“Unlike ‘do not consume’ advisories that warn the general population to avoid eating fish from a particular body of water altogether, precautionary fish consumption advisories are specifically directed to sensitive populations such as children, pregnant women, nursing mothers and those who may eat fish very frequently from the same body of water,” said Dr. Shari Meghreblian, TDEC deputy commissioner. “Children and pregnant or nursing mothers should avoid eating fish covered by the advisory. All others are cautioned to limit consumption to one meal per month.”

In 2007 and again in 2009, the department issued new mercury advisories in Tennessee based on a more stringent EPA trigger point recommended to states. At that time, TDEC identified additional sites where more data was needed. One of these sites was Big Sandy River, and in 2009, 2012, 2013, and 2014, TDEC collected additional fish tissue samples.

“The new Big Sandy advisory is for the river in its entirety, including its embayment on the Tennessee River,” Meghreblian said. “Mercury levels in Tennessee River fish (Kentucky Reservoir) are lower and the lake is not included in the advisory. Additionally, the advisory is limited to bass species such as largemouth and spotted bass. Popular gamefish such as crappie and bluegill are not included in the advisory as mercury levels in these fish tend to be much lower statewide.”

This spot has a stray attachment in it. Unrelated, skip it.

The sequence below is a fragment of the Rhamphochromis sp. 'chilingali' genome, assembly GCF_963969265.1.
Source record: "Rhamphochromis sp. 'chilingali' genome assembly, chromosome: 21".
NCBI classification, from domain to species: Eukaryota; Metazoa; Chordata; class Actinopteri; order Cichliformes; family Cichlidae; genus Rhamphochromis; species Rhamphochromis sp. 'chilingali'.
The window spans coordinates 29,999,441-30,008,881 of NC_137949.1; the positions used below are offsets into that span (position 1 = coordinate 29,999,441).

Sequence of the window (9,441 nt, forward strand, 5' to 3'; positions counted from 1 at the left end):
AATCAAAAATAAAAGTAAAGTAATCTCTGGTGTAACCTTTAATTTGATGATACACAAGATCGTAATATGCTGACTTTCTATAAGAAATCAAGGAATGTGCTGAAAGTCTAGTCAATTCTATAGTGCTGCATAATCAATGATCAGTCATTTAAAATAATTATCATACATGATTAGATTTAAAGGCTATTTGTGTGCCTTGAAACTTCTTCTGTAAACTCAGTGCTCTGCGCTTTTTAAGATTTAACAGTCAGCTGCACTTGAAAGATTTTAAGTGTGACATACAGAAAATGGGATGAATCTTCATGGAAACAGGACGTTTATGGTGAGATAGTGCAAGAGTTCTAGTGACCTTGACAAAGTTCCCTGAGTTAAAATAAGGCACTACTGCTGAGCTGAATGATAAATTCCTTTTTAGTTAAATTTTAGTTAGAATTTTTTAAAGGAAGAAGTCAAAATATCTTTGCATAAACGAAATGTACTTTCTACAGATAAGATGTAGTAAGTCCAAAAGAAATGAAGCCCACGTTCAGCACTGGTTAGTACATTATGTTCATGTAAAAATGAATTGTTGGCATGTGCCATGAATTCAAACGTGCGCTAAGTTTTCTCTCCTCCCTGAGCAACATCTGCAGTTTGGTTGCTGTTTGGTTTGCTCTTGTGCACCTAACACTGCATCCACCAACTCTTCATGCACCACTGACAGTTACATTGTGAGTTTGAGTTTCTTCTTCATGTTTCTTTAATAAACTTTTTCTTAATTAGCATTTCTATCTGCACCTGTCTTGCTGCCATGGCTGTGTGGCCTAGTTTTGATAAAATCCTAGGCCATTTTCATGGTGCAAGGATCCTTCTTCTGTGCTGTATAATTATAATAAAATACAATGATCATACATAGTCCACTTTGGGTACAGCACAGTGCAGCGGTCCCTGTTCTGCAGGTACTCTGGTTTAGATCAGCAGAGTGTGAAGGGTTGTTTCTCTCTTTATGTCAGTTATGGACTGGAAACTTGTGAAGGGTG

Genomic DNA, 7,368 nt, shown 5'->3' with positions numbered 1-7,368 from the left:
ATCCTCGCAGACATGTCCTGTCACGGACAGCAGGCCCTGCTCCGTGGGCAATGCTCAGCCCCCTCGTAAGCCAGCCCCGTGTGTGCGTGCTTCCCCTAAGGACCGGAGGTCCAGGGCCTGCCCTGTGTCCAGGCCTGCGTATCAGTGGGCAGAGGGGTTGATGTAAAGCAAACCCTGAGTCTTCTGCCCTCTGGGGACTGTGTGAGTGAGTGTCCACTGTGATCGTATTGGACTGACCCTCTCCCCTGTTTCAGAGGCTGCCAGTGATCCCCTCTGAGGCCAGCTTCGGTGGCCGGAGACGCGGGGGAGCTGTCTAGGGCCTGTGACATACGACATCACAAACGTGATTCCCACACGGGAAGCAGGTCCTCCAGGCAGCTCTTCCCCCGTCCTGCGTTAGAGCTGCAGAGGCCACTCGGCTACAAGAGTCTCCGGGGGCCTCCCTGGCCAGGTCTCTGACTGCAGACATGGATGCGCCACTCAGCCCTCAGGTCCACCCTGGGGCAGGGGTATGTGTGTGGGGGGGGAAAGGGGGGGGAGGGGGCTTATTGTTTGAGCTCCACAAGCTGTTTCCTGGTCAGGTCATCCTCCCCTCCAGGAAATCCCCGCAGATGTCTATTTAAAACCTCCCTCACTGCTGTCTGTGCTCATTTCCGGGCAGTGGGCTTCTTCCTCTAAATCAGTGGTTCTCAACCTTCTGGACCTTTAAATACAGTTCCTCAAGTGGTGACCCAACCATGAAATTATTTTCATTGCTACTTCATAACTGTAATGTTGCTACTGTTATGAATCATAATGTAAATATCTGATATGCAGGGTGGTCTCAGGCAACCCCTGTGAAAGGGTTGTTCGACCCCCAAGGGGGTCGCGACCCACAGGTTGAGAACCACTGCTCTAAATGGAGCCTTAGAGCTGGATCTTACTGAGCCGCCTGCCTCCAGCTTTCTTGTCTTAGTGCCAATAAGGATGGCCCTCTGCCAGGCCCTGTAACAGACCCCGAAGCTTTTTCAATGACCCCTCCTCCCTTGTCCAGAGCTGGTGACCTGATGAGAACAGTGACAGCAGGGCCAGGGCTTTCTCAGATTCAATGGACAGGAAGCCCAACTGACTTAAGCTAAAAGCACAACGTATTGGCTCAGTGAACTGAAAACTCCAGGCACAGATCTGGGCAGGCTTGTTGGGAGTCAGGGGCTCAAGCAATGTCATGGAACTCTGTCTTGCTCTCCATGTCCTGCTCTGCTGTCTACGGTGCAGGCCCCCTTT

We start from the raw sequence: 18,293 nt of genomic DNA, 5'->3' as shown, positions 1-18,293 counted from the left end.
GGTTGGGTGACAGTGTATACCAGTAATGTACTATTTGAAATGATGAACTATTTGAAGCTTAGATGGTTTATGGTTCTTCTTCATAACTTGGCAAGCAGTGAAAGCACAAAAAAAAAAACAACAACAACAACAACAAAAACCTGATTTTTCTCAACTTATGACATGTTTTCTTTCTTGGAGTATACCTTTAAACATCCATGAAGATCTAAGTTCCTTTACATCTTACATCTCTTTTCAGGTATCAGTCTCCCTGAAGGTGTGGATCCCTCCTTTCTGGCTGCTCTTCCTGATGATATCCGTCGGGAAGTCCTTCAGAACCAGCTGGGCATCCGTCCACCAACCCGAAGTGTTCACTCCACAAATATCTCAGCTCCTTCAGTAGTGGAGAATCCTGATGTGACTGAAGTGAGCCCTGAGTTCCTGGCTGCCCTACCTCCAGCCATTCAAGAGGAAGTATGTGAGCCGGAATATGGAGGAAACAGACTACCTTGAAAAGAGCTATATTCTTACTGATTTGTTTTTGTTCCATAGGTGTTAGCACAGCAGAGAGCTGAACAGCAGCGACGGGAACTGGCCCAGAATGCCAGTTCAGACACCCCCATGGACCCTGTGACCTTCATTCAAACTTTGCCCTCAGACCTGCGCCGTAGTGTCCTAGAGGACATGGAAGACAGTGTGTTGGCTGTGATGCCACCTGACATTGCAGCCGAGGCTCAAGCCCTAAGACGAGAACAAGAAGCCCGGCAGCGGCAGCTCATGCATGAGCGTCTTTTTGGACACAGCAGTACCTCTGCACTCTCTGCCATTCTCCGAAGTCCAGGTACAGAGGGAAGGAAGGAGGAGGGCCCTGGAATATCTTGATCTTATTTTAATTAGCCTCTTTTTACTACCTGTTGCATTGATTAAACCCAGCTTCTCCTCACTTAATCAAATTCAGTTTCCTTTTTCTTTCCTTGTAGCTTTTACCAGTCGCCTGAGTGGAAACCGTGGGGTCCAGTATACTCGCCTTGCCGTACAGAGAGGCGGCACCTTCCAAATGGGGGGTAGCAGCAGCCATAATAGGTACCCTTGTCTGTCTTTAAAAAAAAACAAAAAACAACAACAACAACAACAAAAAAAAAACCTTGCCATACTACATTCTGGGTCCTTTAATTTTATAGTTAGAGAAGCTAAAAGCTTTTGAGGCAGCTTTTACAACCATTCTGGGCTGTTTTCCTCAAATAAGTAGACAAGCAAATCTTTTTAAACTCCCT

There is no known direct discharge of mercury into the Big Sandy River. Atmospheric deposition accumulated in sediment is considered the most likely origin of the mercury in the fish. Tributaries of the Big Sandy River tend to be small and as they are unlikely to contain a significant fishery, they have not been tested and are not included in the advisory. The waters adjacent to Paris Landing State Park plus the nearby Eagle Creek embayment are connected to the Tennessee River rather than Big Sandy embayment and are not included in the advisory.

“Eating fish with elevated levels of mercury is a risk Tennesseans can avoid,” said Division of Water Resources Director Tisha Calabrese-Benton. “Fishing advisories give fishermen and their families the information they need to make informed decisions about limiting their intake or avoiding fish from specific stream segments or bodies of water.”